5 Applications of Predictive Analytics
Predictive analytics will be a major player in turning knowledge into power
What’s in a name? For predictive analytics, quite a lot the name tells you the basic premise of what the practice hopes to accomplish. Predictive analytics is about using existing data about past events to put the present in context, and forecast potential future events and how to handle them. In other words, learning to recognize a pattern. If Action A has resulted in Outcome B in 80% of previous scenarios, and Action A is happening now, then there’s a strong chance that Outcome B will follow. In this way, it’s not so much about seeing into the future as it is about making educated guesses based on previous data. The more data you have, the more reliable a guess you can make.
There are quite a few ways that this technique can be applied to how you conduct business in order to make informed decisions and stay ahead of the curve. Here are five ways you can put predictive analytics to work for you.
Why is customer loyalty so important? After all, if you can replace customers who terminate your services with new ones, have you really taken a loss at all? Actually, yes—acquiring a new customer is almost always more expensive than retaining an existing one. While it’s always good to be converting leads into new customers, it pays to keep the ones you have, too. So how do you prevent losses? By looking at data regarding previous customers who have left, you can use predictive analytics to flag those clients who are exhibiting behaviors indicative of the same potential outcome—empowering you to address concerns before they become major issues, so you can drastically increase customer retention.
Insight into the Sales Funnel
Getting into the mind of the average lead can be a tricky task at the best of times, but by using predictive analytics, you can create a behavioral model of their journey through the sales funnel, and what individual actions—returning to the site repeatedly, for example, or browsing related products—have to say about their intent to purchase.
Not all applications are sales-related. Any scenario where insight into potential outcomes can guide the decisions made by you and your team is a good candidate for predictive analytics. Predictive algorithms are a valuable tool in discerning the risks involved in a particular investment or another course of action. By comparing the conditions of the present against historical figures to identify risk factors, you can tailor your decisions to mitigate risk and ensure success.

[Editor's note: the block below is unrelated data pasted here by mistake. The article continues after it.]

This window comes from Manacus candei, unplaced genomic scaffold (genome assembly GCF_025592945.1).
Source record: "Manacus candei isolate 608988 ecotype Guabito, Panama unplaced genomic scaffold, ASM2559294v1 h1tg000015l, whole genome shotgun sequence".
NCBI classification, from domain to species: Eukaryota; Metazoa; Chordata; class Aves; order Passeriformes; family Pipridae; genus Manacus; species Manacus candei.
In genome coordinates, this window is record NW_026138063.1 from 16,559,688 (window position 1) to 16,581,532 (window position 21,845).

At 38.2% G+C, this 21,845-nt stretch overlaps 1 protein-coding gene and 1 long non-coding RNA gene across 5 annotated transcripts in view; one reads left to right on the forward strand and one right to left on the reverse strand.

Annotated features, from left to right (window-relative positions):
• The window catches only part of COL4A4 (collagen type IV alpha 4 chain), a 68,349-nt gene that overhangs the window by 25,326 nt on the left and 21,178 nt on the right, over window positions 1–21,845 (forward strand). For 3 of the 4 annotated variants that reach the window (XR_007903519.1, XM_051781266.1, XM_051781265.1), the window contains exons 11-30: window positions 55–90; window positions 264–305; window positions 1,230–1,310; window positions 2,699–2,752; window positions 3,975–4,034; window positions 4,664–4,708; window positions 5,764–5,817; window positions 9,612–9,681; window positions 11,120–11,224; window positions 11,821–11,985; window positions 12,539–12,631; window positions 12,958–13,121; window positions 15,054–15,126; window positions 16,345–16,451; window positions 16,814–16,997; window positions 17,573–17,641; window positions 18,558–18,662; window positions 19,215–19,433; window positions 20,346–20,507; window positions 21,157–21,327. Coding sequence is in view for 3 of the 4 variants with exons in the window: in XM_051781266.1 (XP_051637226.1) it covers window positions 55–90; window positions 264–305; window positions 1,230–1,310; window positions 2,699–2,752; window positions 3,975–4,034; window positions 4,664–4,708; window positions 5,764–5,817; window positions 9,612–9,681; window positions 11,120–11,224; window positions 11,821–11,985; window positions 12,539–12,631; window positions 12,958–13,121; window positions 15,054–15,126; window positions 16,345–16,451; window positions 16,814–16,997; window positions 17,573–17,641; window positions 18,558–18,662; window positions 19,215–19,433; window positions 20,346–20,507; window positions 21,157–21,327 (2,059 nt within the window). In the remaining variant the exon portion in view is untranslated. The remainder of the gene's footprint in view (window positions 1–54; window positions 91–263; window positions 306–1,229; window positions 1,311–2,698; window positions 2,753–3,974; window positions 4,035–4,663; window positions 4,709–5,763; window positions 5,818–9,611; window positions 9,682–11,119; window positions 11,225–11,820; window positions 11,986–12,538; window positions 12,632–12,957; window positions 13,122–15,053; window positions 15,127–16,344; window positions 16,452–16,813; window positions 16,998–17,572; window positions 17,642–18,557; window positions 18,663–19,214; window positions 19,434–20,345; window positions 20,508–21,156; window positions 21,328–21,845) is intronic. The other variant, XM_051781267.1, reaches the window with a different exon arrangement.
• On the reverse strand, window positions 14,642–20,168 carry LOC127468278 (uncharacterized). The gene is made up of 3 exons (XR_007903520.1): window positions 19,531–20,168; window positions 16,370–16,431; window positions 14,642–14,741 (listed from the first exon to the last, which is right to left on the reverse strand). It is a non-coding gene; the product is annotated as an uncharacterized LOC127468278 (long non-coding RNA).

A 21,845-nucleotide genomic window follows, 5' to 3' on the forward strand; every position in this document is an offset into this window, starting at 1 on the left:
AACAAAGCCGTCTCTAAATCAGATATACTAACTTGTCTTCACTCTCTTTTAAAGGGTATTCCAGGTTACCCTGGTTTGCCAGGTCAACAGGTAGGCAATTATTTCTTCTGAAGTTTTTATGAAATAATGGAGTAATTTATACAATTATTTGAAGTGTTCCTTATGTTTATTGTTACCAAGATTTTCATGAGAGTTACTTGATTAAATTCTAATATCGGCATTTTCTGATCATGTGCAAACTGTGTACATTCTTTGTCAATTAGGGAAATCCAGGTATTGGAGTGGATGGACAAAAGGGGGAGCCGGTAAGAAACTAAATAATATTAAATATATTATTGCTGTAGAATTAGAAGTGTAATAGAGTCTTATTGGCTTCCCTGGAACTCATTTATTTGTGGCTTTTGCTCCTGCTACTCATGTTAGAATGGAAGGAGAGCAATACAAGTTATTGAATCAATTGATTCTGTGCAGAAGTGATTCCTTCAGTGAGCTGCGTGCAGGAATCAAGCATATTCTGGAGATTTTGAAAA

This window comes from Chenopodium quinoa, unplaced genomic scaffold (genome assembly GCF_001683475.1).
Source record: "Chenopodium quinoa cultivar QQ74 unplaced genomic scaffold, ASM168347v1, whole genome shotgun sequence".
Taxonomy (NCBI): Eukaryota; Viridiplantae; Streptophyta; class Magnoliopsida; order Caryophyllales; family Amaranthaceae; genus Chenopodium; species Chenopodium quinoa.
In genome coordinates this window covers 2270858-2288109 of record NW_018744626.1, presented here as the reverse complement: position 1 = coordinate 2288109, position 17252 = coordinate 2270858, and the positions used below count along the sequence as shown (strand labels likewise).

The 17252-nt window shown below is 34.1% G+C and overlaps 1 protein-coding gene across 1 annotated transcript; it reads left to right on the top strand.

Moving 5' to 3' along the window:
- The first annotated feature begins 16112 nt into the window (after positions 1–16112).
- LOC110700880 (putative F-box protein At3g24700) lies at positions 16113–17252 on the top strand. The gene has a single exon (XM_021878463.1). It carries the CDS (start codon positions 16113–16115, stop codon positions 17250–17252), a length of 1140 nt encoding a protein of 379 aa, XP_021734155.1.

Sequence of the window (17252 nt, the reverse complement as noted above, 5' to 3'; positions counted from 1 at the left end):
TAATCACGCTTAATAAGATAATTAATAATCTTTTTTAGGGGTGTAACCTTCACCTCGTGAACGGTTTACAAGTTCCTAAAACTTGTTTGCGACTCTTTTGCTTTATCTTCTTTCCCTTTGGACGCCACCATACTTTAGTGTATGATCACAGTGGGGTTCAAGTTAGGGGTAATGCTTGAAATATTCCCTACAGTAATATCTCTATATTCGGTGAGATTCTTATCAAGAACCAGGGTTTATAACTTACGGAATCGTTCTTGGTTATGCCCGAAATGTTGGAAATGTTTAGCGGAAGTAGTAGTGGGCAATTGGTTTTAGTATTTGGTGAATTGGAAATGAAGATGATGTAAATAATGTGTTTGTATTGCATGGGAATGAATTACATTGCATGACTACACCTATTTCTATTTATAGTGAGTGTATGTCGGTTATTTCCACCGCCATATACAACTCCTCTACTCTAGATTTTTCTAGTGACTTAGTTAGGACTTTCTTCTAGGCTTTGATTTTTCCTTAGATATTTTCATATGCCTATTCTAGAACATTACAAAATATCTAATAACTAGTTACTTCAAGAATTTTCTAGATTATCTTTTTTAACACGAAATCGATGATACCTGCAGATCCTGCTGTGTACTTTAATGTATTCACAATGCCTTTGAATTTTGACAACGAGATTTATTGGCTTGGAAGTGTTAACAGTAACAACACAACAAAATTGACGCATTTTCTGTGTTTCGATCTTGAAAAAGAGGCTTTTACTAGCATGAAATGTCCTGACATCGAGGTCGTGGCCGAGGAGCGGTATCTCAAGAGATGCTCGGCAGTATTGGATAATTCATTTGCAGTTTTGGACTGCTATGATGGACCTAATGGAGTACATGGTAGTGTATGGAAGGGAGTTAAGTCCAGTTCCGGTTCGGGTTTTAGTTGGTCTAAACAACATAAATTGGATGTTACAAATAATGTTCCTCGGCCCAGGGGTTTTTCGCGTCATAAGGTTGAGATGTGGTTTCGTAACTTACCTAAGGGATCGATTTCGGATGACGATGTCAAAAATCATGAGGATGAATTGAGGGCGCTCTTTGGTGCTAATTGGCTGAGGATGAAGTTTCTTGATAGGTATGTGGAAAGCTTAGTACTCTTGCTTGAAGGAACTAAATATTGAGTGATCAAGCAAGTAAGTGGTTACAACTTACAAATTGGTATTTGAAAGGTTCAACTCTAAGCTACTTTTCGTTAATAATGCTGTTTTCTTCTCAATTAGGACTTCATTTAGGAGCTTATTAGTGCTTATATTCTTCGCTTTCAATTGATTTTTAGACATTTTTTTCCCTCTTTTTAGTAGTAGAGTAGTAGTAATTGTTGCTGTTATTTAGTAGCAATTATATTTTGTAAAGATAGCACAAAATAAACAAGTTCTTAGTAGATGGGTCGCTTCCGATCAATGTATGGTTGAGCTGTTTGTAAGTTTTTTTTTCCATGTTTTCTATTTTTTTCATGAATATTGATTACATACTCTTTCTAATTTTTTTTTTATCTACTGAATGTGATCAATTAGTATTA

Forecasting sales figures in advance is a little bit more complicated than just expecting a big boost around the holiday season (though you should never neglect it). Everything from the value of the dollar and the cost of living to time of year, weather trends, and even politics can have a vast impact on the sales landscape. An individual analyst may be able to model a forecast based on a few key factors, but a comprehensive and data-driven predictive algorithm has the potential to factor in everything under the sun.
Every company is unique, and faces unique challenges—but these unique challenges are little more than a new combination of a set of finite factors. So while you might not immediately think of using predictive analytics to help your business out of a tight spot, the right algorithm could help you make sense out of a whole mess of data that previously appeared meaningless. These insights can help navigate difficult financial times, putting you head-and-shoulders above the tide and giving you the tools to come out stronger than ever.
There’s an old adage that knowledge is power, and in the world of business, this proves true no matter how cliche it might sound. Those companies that can take raw data and turn it into actionable intelligence will thrive. Going forward, predictive analytics will be a major player in turning knowledge into power.